The purview of this study is an examination of the role of the oil exporting developing countries in meeting their own economic development needs and their appropriate contribution to the international adjustment process. The responsibilities of the industrial countries and of the other developing countries in energy conservation, increased efficiency in oil use, internal economic adjustment, financial bilateral and multilateral transfers of capital and real resources, and the search for alternative sources of energy fall beyond the scope of this study. The focus is on the near-term problems and policies of the oil exporting developing countries1 within a global framework, but a brief glance at the past and at the future may be useful.

The study thus briefly looks at world energy developments and the role of petroleum in the future. It is devoted mainly to a search for an appropriate national economic framework within which oil revenues can best be managed by the major oil exporting countries—a framework which, it is hoped, can relate domestic development strategies and policies to the exigencies of the international adjustment process. A concluding section attempts to outline the essentials of global cooperation designed to simultaneously satisfy the interests and aspirations of the oil exporting countries and meet the needs of the energy-deficient countries.

This study has been prepared at a time when new developments in global energy may challenge some of the basic projections and terms of reference. For example, the industrial world’s dependence on imported oil—declining in 1980 to the level of 1973 despite a 19 per cent economic growth during the 1973–80 interval—may continue to recede, with important implications for OPEC’s external posture and its role in projected world payments imbalances. OPEC itself, left with only two or three relatively small countries as its main capital surplus members, may no longer stand out as a separate group or category for the purpose of adjustment analysis.

Similarly, the declining world demand for OPEC oil—as low as 15.8 million barrels a day in April 1982, and an average of 18.5 million barrels for the entire year 1982, compared with a peak of 31.2 million barrels a day in 1977—along with the increased Saudi Arabian desire for internal absorption, may no longer pose the “OPEC surplus” as a major recycling problem for the international economic community. And, the expanding global private capital markets—particularly in the Arab world—may be able to take care of future payments imbalances without the need for much official international intervention.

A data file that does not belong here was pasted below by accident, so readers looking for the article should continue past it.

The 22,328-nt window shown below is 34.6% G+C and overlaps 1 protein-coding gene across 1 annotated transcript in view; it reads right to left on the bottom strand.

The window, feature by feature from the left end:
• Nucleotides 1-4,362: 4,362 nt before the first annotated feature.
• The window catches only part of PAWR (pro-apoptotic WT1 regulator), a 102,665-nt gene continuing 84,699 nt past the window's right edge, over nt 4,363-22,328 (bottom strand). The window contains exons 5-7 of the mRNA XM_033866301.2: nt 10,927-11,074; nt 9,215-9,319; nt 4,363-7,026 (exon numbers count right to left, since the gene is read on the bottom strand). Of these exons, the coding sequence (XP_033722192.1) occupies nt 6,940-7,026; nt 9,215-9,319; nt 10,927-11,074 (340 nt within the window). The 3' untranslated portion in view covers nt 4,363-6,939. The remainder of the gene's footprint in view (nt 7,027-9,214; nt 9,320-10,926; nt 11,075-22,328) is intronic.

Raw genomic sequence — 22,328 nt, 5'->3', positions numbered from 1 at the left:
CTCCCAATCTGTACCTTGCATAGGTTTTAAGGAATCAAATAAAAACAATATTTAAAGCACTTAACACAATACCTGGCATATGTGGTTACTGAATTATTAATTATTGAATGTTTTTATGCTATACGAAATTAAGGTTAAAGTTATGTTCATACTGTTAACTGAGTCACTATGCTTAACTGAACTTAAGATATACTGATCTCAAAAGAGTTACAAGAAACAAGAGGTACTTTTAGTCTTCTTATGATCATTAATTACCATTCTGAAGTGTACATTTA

Yet, given the manifest uncertainties in the behavior of these and other exogenous variables, the study’s fundamental concerns with the problems of world energy balance and international financial stability seem essentially justified and its findings and suggestions valid and enduring.


The broad coverage follows that of the Fund’s International Financial Statistics and other Fund publications and includes (i) “major” oil exporting countries (Algeria, Indonesia, Iran,* Iraq, Kuwait, the Libyan Arab Jamahiriya, Nigeria, Oman, Qatar, Saudi Arabia, the United Arab Emirates, and Venezuela), and (ii) “net” oil exporters (Bahrain, Bolivia, the Congo, Ecuador, Egypt, Gabon, Malaysia, Mexico, Peru, the Syrian Arab Republic, Trinidad and Tobago, and Tunisia). However, in this paper, reference is mainly to the oil exporting developing countries that are members of the Organization of Petroleum Exporting Countries, which differs from the “major” oil exporting countries by the exclusion of Oman and the inclusion of Ecuador and Gabon. The paper’s analysis and conclusions, however, apply not only to other net oil exporters but also in many respects to other mineral exporting developing countries.


As this paper was going to press, the Fund was notified by the member that the name is Islamic Republic of Iran.